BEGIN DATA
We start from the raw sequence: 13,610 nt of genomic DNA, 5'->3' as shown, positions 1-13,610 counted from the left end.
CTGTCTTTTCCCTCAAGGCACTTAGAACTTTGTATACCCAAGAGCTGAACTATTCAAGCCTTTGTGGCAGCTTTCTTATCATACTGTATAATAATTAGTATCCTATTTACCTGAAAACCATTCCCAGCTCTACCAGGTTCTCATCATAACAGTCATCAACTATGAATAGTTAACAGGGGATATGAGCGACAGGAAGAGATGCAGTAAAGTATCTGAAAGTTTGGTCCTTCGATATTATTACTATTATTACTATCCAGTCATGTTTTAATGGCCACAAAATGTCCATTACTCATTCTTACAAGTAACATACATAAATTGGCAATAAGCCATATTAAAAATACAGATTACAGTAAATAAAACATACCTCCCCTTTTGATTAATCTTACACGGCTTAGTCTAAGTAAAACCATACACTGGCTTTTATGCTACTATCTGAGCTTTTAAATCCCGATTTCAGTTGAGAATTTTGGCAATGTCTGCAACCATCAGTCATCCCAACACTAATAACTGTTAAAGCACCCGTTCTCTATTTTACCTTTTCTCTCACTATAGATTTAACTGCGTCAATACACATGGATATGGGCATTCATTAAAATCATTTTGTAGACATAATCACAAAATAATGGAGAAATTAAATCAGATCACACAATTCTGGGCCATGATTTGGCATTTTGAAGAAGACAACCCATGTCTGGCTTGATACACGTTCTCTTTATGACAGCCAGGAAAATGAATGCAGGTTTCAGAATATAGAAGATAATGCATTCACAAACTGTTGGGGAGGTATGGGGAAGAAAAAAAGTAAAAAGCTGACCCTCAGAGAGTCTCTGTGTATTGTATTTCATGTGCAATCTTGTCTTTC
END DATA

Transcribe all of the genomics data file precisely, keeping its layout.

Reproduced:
We start from the raw sequence: 13,610 nt of genomic DNA, 5'->3' as shown, positions 1-13,610 counted from the left end.
CTGTCTTTTCCCTCAAGGCACTTAGAACTTTGTATACCCAAGAGCTGAACTATTCAAGCCTTTGTGGCAGCTTTCTTATCATACTGTATAATAATTAGTATCCTATTTACCTGAAAACCATTCCCAGCTCTACCAGGTTCTCATCATAACAGTCATCAACTATGAATAGTTAACAGGGGATATGAGCGACAGGAAGAGATGCAGTAAAGTATCTGAAAGTTTGGTCCTTCGATATTATTACTATTATTACTATCCAGTCATGTTTTAATGGCCACAAAATGTCCATTACTCATTCTTACAAGTAACATACATAAATTGGCAATAAGCCATATTAAAAATACAGATTACAGTAAATAAAACATACCTCCCCTTTTGATTAATCTTACACGGCTTAGTCTAAGTAAAACCATACACTGGCTTTTATGCTACTATCTGAGCTTTTAAATCCCGATTTCAGTTGAGAATTTTGGCAATGTCTGCAACCATCAGTCATCCCAACACTAATAACTGTTAAAGCACCCGTTCTCTATTTTACCTTTTCTCTCACTATAGATTTAACTGCGTCAATACACATGGATATGGGCATTCATTAAAATCATTTTGTAGACATAATCACAAAATAATGGAGAAATTAAATCAGATCACACAATTCTGGGCCATGATTTGGCATTTTGAAGAAGACAACCCATGTCTGGCTTGATACACGTTCTCTTTATGACAGCCAGGAAAATGAATGCAGGTTTCAGAATATAGAAGATAATGCATTCACAAACTGTTGGGGAGGTATGGGGAAGAAAAAAAGTAAAAAGCTGACCCTCAGAGAGTCTCTGTGTATTGTATTTCATGTGCAATCTTGTCTTTC